Mental Health Monday–So Us Non-Wizarding Types Are Called Muggles…


…What, dear friends, would we call witches and wizards if we didn’t know they were witches and wizards?

Well, let’s take a look at how JK Rowling describes her characters from the Muggles’ point-of-view. For the most part, Muggles don’t even notice magical things happening (and if they do, the Ministry of Magic sends a witch or wizard to wipe their memory clean with an Obliviate spell). But what do they think of those wonky robes and funny hats?

Well, they think the wearer is odd, eccentric, or maybe a fashion victim. They think the person has fanciful beliefs and weird thoughts. They do their best to ignore the person and move on with their day. (I’m ad libbing here, but you get the point.)

So, what does this have to do with Mental Health Monday?

There is a small percentage (3%) of people who have a disorder known as Schizotypal Personality Disorder. (Some believe this diagnosis should actually be classified as a psychotic disorder, but this is a post for writing, not a forum for diagnostic debate, so we won’t go there. M’kay? OK.)

Anyway…

Those with Schizotypal features often display “eccentric behavior” and disturbances of affect (expression of emotion) and thought. They can appear distant or aloof, socially withdrawn, paranoid or suspicious, and some can even have symptoms of psychosis (delusions, hallucinations, and illusions). What’s more, they often have odd beliefs or magical thinking, which influences their behavior (and is not linked to any cultural norm).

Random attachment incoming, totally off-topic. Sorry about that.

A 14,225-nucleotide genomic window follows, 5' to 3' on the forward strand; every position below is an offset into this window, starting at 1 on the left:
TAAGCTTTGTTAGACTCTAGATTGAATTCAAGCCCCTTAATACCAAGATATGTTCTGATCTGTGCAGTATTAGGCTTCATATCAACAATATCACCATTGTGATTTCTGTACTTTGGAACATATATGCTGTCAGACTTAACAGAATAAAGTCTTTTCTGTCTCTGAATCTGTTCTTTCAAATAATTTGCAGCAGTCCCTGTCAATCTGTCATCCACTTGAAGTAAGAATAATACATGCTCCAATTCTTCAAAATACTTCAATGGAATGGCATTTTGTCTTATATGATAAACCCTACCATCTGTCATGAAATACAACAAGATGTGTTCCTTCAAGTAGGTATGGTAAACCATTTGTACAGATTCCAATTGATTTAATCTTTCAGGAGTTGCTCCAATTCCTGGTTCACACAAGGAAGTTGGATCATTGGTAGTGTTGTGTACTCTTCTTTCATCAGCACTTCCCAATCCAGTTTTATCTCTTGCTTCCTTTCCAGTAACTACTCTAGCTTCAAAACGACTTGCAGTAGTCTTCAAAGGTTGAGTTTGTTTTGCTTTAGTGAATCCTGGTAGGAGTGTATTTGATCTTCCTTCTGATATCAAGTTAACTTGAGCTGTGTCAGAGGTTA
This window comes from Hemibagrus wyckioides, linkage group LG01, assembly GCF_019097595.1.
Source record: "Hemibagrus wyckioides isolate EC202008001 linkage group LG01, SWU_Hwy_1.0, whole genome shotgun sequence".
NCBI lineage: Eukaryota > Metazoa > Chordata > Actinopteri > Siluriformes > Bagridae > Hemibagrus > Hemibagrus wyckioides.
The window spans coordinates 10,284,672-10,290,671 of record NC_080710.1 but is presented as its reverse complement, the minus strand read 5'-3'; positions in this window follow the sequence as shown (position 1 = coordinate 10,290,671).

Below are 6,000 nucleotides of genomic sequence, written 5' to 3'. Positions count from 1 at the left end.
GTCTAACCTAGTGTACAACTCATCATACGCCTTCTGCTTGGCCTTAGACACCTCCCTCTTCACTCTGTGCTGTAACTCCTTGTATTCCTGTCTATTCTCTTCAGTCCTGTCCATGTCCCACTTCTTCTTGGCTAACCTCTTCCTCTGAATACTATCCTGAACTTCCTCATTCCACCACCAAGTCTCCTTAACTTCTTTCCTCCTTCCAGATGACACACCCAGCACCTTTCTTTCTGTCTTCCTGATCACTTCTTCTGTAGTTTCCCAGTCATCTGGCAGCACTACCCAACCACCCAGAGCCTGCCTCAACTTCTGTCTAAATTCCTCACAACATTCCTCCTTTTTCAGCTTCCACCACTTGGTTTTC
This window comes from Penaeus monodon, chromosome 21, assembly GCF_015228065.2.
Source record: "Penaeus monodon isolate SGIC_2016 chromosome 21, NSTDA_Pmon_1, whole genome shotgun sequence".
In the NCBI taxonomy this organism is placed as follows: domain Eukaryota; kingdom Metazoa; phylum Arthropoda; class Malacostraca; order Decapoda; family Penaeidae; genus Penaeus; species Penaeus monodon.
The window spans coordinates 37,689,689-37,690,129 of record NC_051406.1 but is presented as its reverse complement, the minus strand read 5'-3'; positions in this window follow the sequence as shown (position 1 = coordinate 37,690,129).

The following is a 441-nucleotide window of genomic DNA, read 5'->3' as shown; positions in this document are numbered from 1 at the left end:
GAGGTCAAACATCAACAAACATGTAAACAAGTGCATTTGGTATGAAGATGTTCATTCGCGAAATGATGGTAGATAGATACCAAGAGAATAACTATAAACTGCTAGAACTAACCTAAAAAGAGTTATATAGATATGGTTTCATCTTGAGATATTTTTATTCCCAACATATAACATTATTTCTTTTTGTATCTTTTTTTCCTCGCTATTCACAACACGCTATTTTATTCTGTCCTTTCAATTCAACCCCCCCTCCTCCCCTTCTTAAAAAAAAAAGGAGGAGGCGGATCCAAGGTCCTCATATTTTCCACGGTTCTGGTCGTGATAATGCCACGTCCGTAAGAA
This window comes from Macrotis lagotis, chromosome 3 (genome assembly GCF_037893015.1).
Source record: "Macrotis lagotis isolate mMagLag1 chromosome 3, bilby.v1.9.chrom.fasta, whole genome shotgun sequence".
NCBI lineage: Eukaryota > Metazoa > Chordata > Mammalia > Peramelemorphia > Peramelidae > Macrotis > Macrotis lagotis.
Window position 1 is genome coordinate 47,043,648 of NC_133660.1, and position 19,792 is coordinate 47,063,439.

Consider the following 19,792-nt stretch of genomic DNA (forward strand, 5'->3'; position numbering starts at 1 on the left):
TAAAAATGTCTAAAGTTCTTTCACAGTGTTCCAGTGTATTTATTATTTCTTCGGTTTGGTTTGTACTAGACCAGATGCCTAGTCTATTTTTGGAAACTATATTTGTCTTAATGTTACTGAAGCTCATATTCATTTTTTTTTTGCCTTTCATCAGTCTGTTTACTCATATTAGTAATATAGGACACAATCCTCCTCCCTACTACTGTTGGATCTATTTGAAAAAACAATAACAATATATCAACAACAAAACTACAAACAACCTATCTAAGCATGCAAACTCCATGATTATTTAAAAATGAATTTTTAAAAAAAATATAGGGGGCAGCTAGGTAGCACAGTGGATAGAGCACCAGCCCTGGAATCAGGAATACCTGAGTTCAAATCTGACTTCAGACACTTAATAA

The real life tragedy of this is people with Schizotypal Personality Disorder often have family members with Schizophrenia, they can develop Schizophrenia themselves, and they often have other co-morbid (AKA co-occurring) personality disorders which further decreases their quality of life and functioning.

BUT, for writing’s sake (which is what this post is intended for…it is NOT to be construed as medical advice, diagnosis, or treatment–like how I worked the disclaimer in there so smoothly??), one could have a lot to work with when developing a character with these qualities.

I wonder if JK Rowling had this disorder in mind when she looked at the wizarding world through a Muggle’s eyes.

How ’bout you? Do you have a character with some “magical thinking” or “odd/eccentric behaviors?” How do you capture that in your writing?

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Be sure to check out Lydia’s post on Medical Monday–always informative and fun to read!

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I’m super excited to share this with you guys and gals. A new writerly/blogger bud, Ciara Knight, is having a blog spotlight week on her blog. I’m very honored to be a part of the tour today! Thanks, Ciara! 😀

Ciara writes Paranormal and Fantasy fiction for Adult, Young Adult, & Middle Grade and is represented by Mary Louise Schwartz at The Belfrey Agency. Can’t wait to see her books in print!